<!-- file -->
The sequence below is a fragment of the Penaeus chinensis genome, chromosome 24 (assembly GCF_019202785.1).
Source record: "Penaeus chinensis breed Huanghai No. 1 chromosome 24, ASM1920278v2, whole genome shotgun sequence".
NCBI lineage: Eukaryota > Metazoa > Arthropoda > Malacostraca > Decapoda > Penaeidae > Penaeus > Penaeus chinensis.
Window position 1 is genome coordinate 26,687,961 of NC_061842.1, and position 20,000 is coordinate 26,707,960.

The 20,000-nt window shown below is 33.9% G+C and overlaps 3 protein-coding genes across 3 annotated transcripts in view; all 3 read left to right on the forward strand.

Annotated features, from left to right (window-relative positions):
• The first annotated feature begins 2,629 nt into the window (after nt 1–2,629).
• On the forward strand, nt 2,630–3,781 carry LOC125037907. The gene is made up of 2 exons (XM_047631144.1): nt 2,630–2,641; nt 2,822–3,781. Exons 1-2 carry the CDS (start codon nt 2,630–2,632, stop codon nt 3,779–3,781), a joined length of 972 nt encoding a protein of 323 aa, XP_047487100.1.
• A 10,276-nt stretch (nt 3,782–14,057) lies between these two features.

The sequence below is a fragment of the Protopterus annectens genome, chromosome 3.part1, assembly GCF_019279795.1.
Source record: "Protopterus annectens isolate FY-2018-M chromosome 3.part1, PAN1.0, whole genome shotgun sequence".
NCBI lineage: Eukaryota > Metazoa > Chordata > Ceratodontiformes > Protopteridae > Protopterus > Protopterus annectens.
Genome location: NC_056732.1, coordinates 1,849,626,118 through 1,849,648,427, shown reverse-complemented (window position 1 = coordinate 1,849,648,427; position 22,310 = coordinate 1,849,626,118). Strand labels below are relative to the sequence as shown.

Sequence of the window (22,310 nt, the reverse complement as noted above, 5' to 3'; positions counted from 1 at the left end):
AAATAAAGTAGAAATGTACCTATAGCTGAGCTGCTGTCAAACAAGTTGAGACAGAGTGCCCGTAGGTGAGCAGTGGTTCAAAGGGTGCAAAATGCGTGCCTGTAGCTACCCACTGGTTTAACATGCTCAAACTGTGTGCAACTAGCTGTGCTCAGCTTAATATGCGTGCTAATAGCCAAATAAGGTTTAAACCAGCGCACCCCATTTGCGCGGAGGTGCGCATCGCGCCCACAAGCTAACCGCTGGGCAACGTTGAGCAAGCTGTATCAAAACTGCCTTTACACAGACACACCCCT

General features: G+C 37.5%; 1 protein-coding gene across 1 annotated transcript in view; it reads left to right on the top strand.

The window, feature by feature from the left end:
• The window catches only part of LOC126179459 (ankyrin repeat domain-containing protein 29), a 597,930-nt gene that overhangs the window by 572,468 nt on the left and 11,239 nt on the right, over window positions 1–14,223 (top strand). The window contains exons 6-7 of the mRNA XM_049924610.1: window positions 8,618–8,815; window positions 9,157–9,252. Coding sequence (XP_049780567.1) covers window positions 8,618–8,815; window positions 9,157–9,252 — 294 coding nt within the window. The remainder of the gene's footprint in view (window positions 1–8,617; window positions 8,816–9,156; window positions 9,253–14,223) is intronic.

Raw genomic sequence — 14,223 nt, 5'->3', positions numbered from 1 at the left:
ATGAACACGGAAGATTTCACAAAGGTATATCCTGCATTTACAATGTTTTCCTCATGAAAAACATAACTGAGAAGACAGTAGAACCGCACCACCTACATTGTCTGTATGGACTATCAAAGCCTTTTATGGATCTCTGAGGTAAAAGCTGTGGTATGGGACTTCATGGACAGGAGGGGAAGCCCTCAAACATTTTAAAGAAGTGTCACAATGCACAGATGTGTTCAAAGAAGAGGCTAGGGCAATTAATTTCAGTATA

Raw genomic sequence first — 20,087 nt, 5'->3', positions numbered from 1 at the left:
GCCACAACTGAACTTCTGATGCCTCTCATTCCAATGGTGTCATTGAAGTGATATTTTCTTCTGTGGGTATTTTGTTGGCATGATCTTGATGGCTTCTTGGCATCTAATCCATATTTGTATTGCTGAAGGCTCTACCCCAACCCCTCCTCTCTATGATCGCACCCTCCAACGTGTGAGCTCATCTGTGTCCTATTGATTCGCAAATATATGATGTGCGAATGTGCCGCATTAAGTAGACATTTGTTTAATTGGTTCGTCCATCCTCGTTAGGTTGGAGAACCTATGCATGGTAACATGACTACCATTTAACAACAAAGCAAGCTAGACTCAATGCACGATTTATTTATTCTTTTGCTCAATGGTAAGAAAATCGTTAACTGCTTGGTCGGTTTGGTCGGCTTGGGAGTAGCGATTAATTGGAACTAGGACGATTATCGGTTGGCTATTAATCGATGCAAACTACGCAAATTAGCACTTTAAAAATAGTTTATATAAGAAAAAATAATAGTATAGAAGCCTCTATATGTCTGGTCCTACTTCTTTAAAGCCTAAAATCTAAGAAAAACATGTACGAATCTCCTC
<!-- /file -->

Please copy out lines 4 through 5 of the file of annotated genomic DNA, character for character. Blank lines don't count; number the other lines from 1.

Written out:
Window position 1 is genome coordinate 26,687,961 of NC_061842.1, and position 20,000 is coordinate 26,707,960.

The 20,000-nt window shown below is 33.9% G+C and overlaps 3 protein-coding genes across 3 annotated transcripts in view; all 3 read left to right on the forward strand.